The festival's second program featuring the New York Philharmonic conducted by Semyon Bychkov includes Tchaikovsky'sManfred Symphony and Piano Concerto No. 1 (1879 version), with Kirill Gerstein as soloist, Thursday, February 2, 2017, at 7:30 p.m.; Friday, February 3 at 11:00 a.m.; Saturday, February 4 at 8:00 p.m.; and Tuesday, February 7 at 7:30 p.m. at David Geffen Hall. Mr. Gerstein will perform the New York Premiere of a new edition of the 1879 version of the First Piano Concerto. This critical urtext edition was published in 2015 by the Tchaikovsky House-Museum. There are three versions of the First Piano Concerto, with the third version (published posthumously) being the most frequently heard. Tchaikovsky made changes in the original solo piano part to create the second version in 1879; this was the version he conducted - including at Carnegie Hall in 1891 - up until nine days before he died in 1893, when he led a performance of the work in St. Petersburg, Russia. Recent research conducted by the Tchaikovsky Museum and Archive has led scholars to believe that the changes in the third version were not authorized by Tchaikovsky. The Philharmonic performed the U.S. Premiere of the Manfred Symphony in December 1886, led by Theodore Thomas.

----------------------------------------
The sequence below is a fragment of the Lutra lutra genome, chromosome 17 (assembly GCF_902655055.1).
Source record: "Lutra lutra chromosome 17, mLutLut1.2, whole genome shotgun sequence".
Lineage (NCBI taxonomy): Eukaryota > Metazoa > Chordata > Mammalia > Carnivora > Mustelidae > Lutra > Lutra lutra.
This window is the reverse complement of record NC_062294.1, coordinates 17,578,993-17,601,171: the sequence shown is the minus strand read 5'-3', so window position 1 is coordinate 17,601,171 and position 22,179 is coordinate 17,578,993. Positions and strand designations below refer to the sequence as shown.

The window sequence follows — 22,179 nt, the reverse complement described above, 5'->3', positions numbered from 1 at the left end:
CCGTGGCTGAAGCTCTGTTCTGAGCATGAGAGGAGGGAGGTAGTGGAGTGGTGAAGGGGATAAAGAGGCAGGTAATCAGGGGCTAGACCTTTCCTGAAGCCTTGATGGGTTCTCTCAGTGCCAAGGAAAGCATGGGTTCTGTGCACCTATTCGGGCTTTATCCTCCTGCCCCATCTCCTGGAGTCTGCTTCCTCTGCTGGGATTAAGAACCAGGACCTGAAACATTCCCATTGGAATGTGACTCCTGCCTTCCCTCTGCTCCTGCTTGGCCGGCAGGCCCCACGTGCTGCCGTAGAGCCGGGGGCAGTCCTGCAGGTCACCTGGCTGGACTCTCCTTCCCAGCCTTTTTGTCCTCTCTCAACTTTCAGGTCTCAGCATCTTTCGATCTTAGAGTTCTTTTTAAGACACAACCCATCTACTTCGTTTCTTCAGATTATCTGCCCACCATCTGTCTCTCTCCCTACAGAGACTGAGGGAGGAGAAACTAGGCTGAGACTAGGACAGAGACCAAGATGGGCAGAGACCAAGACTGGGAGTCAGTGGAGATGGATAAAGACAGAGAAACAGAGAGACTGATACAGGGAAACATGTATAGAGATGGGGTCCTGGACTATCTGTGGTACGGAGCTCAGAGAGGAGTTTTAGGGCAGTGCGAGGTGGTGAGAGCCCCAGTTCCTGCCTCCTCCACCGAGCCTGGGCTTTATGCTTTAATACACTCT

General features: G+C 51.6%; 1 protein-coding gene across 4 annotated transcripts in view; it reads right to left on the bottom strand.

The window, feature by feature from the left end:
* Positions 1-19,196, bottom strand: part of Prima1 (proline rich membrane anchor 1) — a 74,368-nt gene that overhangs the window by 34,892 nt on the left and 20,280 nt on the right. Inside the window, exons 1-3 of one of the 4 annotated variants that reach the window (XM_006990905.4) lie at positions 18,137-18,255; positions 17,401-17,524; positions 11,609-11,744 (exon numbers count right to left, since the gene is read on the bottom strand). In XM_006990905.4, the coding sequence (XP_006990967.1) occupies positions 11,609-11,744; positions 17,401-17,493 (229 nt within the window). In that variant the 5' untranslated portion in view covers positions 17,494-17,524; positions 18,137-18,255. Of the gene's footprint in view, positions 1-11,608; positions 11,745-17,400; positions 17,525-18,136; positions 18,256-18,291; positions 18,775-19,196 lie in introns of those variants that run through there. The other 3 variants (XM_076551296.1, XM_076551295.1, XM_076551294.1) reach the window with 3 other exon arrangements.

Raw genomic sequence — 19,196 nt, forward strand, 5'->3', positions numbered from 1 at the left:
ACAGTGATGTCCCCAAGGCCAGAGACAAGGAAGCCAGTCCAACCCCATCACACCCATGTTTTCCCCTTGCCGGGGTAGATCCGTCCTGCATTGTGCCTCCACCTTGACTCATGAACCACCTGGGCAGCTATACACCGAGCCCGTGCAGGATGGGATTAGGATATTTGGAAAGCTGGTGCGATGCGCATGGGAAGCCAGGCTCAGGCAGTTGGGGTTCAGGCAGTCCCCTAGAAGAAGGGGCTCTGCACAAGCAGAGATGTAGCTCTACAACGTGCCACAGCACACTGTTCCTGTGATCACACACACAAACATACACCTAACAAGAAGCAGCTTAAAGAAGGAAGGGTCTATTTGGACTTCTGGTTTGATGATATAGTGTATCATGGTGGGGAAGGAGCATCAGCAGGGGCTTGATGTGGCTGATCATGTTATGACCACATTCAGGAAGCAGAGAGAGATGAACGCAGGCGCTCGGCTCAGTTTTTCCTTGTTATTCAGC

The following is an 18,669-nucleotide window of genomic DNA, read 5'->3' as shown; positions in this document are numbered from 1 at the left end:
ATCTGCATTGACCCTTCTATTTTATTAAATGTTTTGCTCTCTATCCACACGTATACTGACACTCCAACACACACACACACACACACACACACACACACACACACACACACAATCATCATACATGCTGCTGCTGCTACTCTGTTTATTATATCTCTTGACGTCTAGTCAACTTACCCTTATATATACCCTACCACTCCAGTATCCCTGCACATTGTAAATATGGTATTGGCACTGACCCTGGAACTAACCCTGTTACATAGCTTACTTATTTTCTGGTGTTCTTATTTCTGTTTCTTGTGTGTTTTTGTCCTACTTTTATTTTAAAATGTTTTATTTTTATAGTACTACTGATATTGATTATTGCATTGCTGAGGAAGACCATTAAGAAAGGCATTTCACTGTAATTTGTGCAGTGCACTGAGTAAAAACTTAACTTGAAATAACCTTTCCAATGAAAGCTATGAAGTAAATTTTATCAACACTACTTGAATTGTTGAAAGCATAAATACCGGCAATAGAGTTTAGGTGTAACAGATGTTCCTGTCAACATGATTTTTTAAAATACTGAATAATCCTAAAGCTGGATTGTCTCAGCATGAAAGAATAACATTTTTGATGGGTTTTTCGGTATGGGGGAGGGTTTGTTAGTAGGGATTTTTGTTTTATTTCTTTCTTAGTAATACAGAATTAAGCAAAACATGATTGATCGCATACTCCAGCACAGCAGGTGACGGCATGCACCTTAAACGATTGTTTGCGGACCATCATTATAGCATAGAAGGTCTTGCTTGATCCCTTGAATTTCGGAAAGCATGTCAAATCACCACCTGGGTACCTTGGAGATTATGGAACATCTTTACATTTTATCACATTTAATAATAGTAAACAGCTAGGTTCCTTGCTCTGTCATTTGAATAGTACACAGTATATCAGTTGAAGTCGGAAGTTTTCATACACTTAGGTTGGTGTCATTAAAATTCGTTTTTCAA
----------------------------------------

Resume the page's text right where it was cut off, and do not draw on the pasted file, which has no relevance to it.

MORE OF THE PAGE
The Philharmonic will present Rachmaninoff's All-Night Vigil (Vespers), performed by Westminster Symphonic Choir, directed by Joe Miller, at the Church St. Paul the Apostle, Friday, February 3, 2017, at 7:30 p.m. Rachmaninoff met Tchaikovsky while studying piano in Moscow. Tchaikovsky was impressed by the young Rachmaninoff, reportedly saying, "For him I predict a great future." He encouraged Rachmaninoff throughout his studies at the Moscow Conservatory, and the two remained close. Rachmaninoff wrote in his memoir: "Of all the people and artists whom I have had occasion to meet, Tchaikovsky was the most enchanting. His delicacy of spirit was unique. He was modest like all truly great men and simple as only very few are."